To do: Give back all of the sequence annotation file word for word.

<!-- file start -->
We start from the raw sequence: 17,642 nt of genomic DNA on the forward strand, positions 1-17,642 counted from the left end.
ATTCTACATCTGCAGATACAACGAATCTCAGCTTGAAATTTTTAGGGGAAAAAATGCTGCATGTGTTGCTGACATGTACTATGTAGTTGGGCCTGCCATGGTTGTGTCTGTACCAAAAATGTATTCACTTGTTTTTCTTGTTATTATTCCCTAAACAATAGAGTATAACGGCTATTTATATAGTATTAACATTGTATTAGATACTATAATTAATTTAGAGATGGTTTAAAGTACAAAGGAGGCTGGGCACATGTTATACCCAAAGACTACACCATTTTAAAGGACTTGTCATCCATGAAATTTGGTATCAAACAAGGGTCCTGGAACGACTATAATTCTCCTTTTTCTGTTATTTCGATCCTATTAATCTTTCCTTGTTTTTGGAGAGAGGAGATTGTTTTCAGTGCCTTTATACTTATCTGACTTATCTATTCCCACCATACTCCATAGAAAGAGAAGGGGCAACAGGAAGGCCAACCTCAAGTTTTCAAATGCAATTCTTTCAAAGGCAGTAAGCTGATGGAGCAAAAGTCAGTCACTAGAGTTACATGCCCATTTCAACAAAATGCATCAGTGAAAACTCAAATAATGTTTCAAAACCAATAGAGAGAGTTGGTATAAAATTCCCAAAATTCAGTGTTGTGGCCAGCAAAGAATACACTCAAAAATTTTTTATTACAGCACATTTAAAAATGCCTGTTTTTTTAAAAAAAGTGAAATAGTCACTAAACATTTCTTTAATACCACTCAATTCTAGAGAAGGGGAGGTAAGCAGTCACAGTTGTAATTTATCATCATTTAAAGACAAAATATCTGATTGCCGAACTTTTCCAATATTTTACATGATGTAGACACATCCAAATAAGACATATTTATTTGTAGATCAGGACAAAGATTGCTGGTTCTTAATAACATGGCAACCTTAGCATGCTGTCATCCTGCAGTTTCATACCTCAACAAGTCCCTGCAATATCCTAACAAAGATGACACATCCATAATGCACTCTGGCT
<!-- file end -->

We start from the raw sequence: 17,642 nt of genomic DNA on the forward strand, positions 1-17,642 counted from the left end.
ATTCTACATCTGCAGATACAACGAATCTCAGCTTGAAATTTTTAGGGGAAAAAATGCTGCATGTGTTGCTGACATGTACTATGTAGTTGGGCCTGCCATGGTTGTGTCTGTACCAAAAATGTATTCACTTGTTTTTCTTGTTATTATTCCCTAAACAATAGAGTATAACGGCTATTTATATAGTATTAACATTGTATTAGATACTATAATTAATTTAGAGATGGTTTAAAGTACAAAGGAGGCTGGGCACATGTTATACCCAAAGACTACACCATTTTAAAGGACTTGTCATCCATGAAATTTGGTATCAAACAAGGGTCCTGGAACGACTATAATTCTCCTTTTTCTGTTATTTCGATCCTATTAATCTTTCCTTGTTTTTGGAGAGAGGAGATTGTTTTCAGTGCCTTTATACTTATCTGACTTATCTATTCCCACCATACTCCATAGAAAGAGAAGGGGCAACAGGAAGGCCAACCTCAAGTTTTCAAATGCAATTCTTTCAAAGGCAGTAAGCTGATGGAGCAAAAGTCAGTCACTAGAGTTACATGCCCATTTCAACAAAATGCATCAGTGAAAACTCAAATAATGTTTCAAAACCAATAGAGAGAGTTGGTATAAAATTCCCAAAATTCAGTGTTGTGGCCAGCAAAGAATACACTCAAAAATTTTTTATTACAGCACATTTAAAAATGCCTGTTTTTTTAAAAAAAGTGAAATAGTCACTAAACATTTCTTTAATACCACTCAATTCTAGAGAAGGGGAGGTAAGCAGTCACAGTTGTAATTTATCATCATTTAAAGACAAAATATCTGATTGCCGAACTTTTCCAATATTTTACATGATGTAGACACATCCAAATAAGACATATTTATTTGTAGATCAGGACAAAGATTGCTGGTTCTTAATAACATGGCAACCTTAGCATGCTGTCATCCTGCAGTTTCATACCTCAACAAGTCCCTGCAATATCCTAACAAAGATGACACATCCATAATGCACTCTGGCT